Public Safety addresses student concerns

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Public Safety addresses student concerns

Following the past few weeks’ campus safety incidents, including a police operation, an alleged assault, an attempted kidnapping and  a reported gunman, Campus Life staff and Public Safety held a series of campus safety forums on Sept. 19 and 21 to raise awareness of safety protocols and precautions and to address students’ fears.

Sophomore Caroline Grossman has felt apprehensive on campus since the recent safety incidents.

“I felt very unsafe walking through the Community Center (the night of the police operation),” said Grossman. “That night it felt really weird … I had my keys in my hand, and I was walking through there like what is going on.”

The panels were intended to address fears that students such as Grossman expressed.

“(Their) purpose is to discuss campus safety,” said Jason Hill, community director for the north and south apartments and one of the leaders of the first forum. “(We want to address) emergency alerts and why you get those.”

Under the statutes of the Jeanne Clery Disclosure of Campus Security Policy and Campus Crime Statistics Act of 1990, Guilford is required to count crime reports, compile crime statistics, publish an annual security report and issue campus alerts during emergencies. Students receive these campus emergency alerts via phone and email.

“We try to make those (alerts) as clear as possible … we are also trying to and we have tried to become more timely in our response,” said Hill. “Please be conscious of what those alerts say and … protect yourself. Make sure that your safety is coming first.”

Besides campus alerts, Public Safety offers an escort service and POMCO devices to Guilford students.

“Basically the POM devices are a small keychain-type device,” said Director of Public Safety William Anderson. “They have a button that you push that immediately connects to Public Safety.”

Guilford has been offering POMCO devices since last year. Currently 165 students have the devices, which cost $20.

“I think the POM devices are not an equal substitute for a blue light (system), but they serve some of the same purposes,” said Susanna Westberg, the director of residential education and housing. “In some ways they’re more beneficial.”

Even with the POMCO devices available to students, Public Safety is still aiming to increase campus safety with the possible addition of campus security cameras.

“Right now we’re in discussion about camera surveillance systems… about installing cameras around campus,” said Anderson. “But we’re really just in the discussion phase right now.”

In addition to discussing protocols and safety measures, the Campus Life staff urged students to be more cautious around campus.

“We don’t want to make people paranoid, but we do want to make people very cautious,” said Westberg. “While nobody has the right to victimize you, if you can take precautions such as knowing emergency exits, for example, or the safest, most lit way to get to your car, or the most traveled paths around campus, I think that’s what we mean by knowing your surroundings and having an awareness.”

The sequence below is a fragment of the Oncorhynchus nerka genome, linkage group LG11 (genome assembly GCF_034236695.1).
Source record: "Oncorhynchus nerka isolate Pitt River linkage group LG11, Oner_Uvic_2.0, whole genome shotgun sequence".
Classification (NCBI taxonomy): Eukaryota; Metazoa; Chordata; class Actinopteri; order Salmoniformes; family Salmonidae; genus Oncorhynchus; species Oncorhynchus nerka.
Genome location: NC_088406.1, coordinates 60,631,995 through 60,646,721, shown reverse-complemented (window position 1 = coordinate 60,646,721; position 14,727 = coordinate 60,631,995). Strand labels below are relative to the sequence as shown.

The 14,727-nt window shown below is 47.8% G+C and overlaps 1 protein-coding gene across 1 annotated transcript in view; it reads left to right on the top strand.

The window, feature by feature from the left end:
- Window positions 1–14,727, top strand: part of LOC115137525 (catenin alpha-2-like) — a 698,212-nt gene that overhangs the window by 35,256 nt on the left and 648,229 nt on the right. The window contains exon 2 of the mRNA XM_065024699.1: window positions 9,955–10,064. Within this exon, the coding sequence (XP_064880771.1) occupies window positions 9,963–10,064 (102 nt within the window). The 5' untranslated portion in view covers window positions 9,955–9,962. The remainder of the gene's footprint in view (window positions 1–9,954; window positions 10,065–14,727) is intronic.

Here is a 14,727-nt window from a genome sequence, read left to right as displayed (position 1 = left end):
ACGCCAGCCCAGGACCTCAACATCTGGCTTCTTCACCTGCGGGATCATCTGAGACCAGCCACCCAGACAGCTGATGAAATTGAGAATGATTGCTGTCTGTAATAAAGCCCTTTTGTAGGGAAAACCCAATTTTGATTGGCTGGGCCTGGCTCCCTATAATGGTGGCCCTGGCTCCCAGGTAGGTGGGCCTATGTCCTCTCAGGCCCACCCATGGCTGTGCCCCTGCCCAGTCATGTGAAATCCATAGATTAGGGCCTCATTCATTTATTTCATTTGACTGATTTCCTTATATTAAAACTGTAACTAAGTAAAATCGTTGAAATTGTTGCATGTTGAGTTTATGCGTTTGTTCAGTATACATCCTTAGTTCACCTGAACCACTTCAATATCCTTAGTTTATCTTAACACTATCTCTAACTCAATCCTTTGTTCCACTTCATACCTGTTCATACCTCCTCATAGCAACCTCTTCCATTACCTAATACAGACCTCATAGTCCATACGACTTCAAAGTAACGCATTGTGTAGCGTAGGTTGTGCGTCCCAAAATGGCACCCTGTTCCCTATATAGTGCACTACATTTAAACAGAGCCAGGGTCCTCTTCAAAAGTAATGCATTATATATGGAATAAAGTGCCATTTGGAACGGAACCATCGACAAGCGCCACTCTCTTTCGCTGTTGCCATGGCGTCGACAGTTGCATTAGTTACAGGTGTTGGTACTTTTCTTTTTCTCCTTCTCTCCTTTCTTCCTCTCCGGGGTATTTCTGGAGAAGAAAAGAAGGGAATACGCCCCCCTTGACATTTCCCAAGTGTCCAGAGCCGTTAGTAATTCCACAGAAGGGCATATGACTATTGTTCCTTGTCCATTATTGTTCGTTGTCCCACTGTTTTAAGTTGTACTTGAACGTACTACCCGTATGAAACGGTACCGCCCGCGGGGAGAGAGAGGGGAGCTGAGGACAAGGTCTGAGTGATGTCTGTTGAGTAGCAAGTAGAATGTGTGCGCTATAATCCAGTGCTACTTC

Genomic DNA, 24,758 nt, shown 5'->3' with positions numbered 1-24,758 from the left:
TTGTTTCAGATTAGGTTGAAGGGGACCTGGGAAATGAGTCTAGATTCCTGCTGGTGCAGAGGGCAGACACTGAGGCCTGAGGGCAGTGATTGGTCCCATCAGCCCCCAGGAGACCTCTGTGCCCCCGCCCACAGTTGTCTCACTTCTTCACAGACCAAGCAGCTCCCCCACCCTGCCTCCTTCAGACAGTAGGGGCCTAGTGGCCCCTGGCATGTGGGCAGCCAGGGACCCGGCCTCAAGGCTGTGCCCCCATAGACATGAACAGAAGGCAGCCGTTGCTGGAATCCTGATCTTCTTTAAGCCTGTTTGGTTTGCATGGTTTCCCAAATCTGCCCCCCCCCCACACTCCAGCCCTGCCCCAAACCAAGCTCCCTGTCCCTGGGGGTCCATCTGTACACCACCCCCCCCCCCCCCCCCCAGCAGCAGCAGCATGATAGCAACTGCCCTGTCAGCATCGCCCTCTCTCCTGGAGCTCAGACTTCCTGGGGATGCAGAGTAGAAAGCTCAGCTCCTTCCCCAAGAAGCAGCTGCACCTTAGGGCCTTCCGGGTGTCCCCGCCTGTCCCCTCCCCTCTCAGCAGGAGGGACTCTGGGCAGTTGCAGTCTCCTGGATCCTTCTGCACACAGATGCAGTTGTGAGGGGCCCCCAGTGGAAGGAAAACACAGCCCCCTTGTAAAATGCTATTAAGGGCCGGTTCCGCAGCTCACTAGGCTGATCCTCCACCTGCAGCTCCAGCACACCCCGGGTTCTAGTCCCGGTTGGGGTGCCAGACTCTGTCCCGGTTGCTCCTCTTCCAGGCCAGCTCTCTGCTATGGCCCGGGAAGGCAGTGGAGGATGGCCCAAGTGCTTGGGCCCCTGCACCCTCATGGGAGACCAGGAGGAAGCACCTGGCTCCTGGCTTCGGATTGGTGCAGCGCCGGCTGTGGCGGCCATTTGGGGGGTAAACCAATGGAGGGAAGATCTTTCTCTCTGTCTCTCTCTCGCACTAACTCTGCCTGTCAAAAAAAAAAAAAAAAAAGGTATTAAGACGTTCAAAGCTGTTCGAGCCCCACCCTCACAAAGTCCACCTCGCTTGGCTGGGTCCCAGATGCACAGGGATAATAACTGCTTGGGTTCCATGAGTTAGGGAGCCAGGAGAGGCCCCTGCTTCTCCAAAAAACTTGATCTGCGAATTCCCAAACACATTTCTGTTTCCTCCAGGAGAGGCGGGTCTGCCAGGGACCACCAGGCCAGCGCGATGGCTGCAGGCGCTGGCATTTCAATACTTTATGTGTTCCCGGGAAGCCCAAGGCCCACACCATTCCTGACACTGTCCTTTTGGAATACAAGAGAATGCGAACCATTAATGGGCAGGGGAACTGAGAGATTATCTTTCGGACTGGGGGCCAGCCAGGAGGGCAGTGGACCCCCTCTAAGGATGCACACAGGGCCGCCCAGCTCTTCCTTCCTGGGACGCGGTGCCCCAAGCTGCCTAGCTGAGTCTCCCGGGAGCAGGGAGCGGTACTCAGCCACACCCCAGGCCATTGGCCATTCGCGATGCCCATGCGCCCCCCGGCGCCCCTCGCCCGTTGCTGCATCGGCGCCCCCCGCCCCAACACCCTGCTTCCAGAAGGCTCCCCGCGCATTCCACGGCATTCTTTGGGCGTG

However, some student fears resulted from the larger police presence on campus over the past few weeks.

“So many people are uncomfortable with that because … there’s a lot more bias in policing,” said sophomore and forum attendee Joseph Patterson.

Since the Public Safety officers are not police officers and are unarmed, depending on the campus safety incident, Public Safety may call the Greensboro Police Department to investigate campus safety issues. However, on Wednesday, Sept. 13, Greensboro Police Officers were present on Guilford campus without being called by Public Safety.

“We did not place the call to (the Greensboro Police Department),” said Anderson in an email interview. “We learned of their presence after they were already on campus.”

The current tensions between police officers and students are not unknown to Anderson.

“We understand that in the United States right now, the relationship between police and the community is very fragmented,” said Anderson. “But we also understand the fact that we don’t want any kind of crimes occurring on campus.”

“We have to ask local law enforcement to help us with that.”

Despite the many campus safety concerns in recent weeks, Grossman believes the protocol and responses of Public Safety are better than those of last year.

“Last year there was a sexual assault on campus,” said Grossman. “Public Safety didn’t do a great job … They weren’t really respecting the students.

“They’re doing better (this year). It’s good to see that they’re improving.”

Anderson believes that the campus safety incidents of the past few weeks are anomalies.

“I call (Guilford) probably one of the safest campuses on the planet,” said Anderson. “This past week was an anomaly for us, but we still got to do what we got to do to make sure everybody’s safe.”

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